What's does a 2:1 guarantee these days? That the holder can probably write in cursive script (or joined-up writing as modern academics term it) and may even know that Rimbaud wasn't a US film character. No, these days one needs to insists on a master's at least to have a hope that the holder possesses some measure of academic nous. But need this be compulsory?
I am just old enough to have had masters who wore their 'stuff' gown to class, and one or two carried a cane. These were the brains. Then we had the characters - an ex submarine commander who taught maths in an idiosyncratic but highly effective way, a bluff ex-ICI research chemist who preferred to teach, a French master mentioned in dispatches for his counter-insurgency fighting in Malaya. Teaching to 'O' level needs a mix of the academic and the charismatic, and if the two aren't to be found in the same person then they should be present in the mix of the Senior Common Room. And I recall a large degree of collegiality amongst the masters; collegiality and tenure I think were the key to the way in which our teaching staff worked together as a finely honed machine.
Much of Labour's mismanagement of everything comes down to a socialist culture of managerialism, under which everything becomes a 'career' and nowhere is there room for a vocation. The best teachers are not those with double firsts, but those with a genuine vocation, who may even have eschewed careers elsewhere in order to teach.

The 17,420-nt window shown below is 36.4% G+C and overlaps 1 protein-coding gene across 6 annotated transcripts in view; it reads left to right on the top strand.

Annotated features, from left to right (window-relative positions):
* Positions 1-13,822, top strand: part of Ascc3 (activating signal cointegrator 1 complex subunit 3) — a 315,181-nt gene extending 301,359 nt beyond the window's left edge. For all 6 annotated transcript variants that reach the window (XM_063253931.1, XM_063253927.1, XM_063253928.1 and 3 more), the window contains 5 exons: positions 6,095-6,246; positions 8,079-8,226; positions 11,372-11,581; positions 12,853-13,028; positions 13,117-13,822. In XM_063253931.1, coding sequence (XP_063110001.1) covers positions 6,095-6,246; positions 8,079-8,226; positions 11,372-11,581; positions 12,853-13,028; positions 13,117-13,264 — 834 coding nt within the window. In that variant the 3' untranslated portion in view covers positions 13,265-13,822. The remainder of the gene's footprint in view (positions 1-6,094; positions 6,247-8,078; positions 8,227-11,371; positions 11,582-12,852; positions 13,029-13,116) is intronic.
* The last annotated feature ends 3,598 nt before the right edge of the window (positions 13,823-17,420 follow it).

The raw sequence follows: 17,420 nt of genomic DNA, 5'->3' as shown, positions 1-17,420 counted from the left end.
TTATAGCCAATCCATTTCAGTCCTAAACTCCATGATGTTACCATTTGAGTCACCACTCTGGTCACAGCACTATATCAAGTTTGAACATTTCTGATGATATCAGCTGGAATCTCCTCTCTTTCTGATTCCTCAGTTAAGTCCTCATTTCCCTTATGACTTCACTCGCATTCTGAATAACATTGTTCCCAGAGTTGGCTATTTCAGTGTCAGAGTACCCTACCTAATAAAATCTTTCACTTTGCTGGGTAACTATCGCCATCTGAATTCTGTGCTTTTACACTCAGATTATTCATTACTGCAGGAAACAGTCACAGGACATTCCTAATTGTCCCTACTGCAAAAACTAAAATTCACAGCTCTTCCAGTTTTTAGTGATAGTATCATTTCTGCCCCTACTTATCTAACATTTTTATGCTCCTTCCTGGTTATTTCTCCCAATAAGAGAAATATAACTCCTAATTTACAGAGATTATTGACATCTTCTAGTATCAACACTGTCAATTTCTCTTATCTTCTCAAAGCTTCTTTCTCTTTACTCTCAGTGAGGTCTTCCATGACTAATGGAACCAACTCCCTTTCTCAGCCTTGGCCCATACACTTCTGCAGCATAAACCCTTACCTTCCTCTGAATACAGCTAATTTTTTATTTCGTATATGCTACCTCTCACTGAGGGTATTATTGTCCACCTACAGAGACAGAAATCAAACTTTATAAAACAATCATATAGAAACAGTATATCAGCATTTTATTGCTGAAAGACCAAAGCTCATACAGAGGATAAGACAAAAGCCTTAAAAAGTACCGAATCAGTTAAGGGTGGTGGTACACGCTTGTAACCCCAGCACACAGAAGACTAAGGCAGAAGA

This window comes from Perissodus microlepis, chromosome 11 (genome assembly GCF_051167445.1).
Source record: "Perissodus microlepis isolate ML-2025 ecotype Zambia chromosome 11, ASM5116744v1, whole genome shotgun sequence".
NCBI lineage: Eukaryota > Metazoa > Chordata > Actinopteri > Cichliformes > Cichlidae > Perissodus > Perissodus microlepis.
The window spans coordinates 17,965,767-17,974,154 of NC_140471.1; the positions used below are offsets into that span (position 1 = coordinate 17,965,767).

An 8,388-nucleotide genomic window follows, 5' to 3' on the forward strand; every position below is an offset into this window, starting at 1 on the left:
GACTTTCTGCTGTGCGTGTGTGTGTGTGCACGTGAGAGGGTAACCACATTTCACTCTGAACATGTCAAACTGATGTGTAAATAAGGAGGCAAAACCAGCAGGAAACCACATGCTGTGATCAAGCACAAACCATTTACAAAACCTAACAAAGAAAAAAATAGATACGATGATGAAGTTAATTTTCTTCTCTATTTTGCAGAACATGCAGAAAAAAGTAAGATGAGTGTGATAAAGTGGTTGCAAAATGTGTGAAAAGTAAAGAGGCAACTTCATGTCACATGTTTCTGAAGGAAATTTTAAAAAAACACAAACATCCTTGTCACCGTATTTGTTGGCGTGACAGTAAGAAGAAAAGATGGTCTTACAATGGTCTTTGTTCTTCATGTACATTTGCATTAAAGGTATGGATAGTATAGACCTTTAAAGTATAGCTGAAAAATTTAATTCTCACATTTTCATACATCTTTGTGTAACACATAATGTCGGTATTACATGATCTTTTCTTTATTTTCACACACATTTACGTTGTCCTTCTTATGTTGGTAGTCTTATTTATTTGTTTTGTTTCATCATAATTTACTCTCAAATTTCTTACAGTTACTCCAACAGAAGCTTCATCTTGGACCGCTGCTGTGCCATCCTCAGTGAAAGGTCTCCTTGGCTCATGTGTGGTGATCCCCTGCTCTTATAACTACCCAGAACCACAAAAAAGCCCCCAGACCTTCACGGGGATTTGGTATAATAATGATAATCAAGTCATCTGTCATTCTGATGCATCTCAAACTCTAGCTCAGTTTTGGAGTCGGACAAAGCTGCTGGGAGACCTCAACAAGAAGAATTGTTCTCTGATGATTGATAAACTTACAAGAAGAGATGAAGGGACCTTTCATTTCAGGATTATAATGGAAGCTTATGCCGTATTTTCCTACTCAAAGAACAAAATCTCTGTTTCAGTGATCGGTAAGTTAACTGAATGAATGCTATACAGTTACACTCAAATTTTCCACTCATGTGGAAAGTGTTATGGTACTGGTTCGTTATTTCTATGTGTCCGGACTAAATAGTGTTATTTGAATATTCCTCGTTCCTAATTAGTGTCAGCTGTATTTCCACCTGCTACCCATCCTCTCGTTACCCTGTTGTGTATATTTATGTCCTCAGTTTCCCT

The future success of all our schools is dependent on wresting interfering micromanagement from the hands of incompetent idiots such as Balls and giving headteachers, and their governing bodies, real independent control over their schools; recruiting teachers whose sense of responsibility towards their charges exceeds their career ambitions, allowing independent external exam boards to determine standards and curricula and giving parents real choice, through a voucher system, of school for their children.
The family, the first of those 'little platoons', is one of the bedrocks of a healthy society; the authority of local institutions, including schools, is another. Both have been grievously injured by Labour. I'm not sure that a 2:1 bar is the answer, but at least it demonstrates that Cameron's thinking is in the right direction.